Civil Rights Issues Facing Arab Americans in Michigan

Chapter 2

Statements of Elected Officials

Written Statement of Carl Levin, United States Senator for Michigan

I am glad the United States Commission on Civil Rights is examining the civil rights issues facing Arab Americans. I am pleased the Commission chose Michigan as the focus of their study. Although Arab Americans live in all 50 states and the District of Columbia, many call Michigan home.

I am very concerned about a number of issues that disproportionately affect the Arab American and Muslim communities. I will focus on but two here: the use of secret evidence in immigration proceedings and passenger profiling.

John F. Kennedy once said, “The rights of every man are diminished when the rights of one man are threatened.” The use of secret information in immigration proceedings, which the defendant can never see and cannot test in court, threatens to violate basic principles of due process and fundamental fairness, and therefore threatens the rights of every American.

The Attorney General and I have had several conversations about the Department of Justice’s use of secret evidence. I have expressed my concern about the Department of Justice’s and Immigration and Naturalization Service’s continued use of secret evidence—primarily against Arab and Muslim immigrants—and the use of such evidence without virtually any limiting regulations.

At my request, the Attorney General came to Michigan to hear concerns about secret evidence from those who know its effects first-hand. At one of those meetings, I called on the Attorney General to suspend the Department’s use of secret evidence until a new policy had been developed to limit its use to the most serious cases, namely those in which the alien has committed criminal activity that threatens national security. I was pleased when the Attorney General herself expressed concern over the use of secret evidence, and promised to issue regulations limiting its use. That assurance was given in May of 1999 but the regulations have still not been issued, which is terribly disappointing.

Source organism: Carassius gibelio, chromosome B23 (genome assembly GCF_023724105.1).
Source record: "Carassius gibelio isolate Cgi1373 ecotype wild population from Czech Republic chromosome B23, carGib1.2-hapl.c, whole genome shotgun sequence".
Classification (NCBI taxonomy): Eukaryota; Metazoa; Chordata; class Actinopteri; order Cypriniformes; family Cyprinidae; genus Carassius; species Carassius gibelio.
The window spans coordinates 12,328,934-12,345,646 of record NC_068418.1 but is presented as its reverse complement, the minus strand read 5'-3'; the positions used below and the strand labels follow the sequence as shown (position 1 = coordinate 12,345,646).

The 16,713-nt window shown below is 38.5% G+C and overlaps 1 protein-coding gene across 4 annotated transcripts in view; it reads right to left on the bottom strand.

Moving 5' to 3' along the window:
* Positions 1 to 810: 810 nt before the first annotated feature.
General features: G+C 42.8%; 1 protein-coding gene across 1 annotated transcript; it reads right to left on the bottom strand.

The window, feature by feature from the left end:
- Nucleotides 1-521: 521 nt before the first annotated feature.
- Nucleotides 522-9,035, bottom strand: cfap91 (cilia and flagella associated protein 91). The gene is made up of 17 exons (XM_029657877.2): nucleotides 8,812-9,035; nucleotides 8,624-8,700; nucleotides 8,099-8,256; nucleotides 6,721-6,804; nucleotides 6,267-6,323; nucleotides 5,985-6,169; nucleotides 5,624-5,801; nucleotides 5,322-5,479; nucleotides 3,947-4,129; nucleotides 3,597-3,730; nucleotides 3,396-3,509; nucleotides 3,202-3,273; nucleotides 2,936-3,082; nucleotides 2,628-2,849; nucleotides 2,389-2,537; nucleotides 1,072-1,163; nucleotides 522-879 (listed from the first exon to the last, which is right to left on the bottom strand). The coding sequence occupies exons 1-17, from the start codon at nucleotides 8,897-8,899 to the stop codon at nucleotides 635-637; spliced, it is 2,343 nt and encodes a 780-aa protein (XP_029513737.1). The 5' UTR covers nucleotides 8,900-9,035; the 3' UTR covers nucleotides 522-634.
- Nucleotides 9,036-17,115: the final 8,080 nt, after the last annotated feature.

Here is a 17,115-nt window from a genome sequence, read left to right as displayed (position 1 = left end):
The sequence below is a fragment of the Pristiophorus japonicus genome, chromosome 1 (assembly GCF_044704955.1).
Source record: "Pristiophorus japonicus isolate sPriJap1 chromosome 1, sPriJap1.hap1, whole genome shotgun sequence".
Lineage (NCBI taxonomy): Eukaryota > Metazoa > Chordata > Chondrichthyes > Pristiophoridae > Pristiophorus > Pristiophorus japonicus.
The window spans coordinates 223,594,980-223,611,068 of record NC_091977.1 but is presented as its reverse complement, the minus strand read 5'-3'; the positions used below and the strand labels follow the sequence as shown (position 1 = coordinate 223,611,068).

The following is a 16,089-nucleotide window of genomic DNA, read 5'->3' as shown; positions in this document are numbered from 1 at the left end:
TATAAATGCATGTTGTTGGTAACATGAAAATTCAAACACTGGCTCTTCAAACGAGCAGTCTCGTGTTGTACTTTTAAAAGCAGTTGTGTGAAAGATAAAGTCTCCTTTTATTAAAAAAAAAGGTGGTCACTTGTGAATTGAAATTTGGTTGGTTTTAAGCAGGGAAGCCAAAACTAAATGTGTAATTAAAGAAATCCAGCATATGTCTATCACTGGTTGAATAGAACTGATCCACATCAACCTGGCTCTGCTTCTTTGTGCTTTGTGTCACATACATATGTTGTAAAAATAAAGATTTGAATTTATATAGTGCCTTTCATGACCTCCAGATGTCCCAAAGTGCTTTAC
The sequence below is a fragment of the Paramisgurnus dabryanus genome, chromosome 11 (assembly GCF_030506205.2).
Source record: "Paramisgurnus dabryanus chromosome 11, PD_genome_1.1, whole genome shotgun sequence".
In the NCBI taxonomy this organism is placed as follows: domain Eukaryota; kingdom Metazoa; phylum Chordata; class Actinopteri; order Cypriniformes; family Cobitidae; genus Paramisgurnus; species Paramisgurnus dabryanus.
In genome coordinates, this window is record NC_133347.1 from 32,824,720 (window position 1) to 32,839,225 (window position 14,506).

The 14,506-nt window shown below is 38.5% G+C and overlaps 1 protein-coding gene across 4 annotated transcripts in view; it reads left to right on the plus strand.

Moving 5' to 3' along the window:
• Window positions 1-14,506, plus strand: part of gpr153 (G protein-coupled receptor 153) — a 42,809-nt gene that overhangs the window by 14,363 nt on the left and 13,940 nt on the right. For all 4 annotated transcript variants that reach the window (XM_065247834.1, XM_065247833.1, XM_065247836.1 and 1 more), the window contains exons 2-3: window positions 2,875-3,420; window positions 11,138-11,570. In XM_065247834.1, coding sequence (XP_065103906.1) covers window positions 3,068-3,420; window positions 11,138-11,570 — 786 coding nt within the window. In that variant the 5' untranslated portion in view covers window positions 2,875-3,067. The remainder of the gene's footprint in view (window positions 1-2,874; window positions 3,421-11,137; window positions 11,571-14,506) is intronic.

I have also been working with the Departments of Justice and Transportation on the issue of passenger profiling. Although passenger screening is an important component of airport safety, I am concerned that passengers of Arab descent are singled out for screening far more than other passengers. I have heard countless accounts from Arab American and Muslim passengers that traveling by air routinely involves humiliating and intrusive searches. Again, the Attorney General discussed this issue when she came to Michigan, and I was pleased that she promised to work with Arab American leaders in our state to ensure that airport searches and passenger screening programs are implemented in a nondiscriminatory manner.

I applaud the United States Commission on Civil Rights for taking on these and other similar issues for review. I look forward to working with the Commission on the many civil rights issues facing Arab Americans and acting to ensure that all people are given the fair treatment and respect they deserve.[1]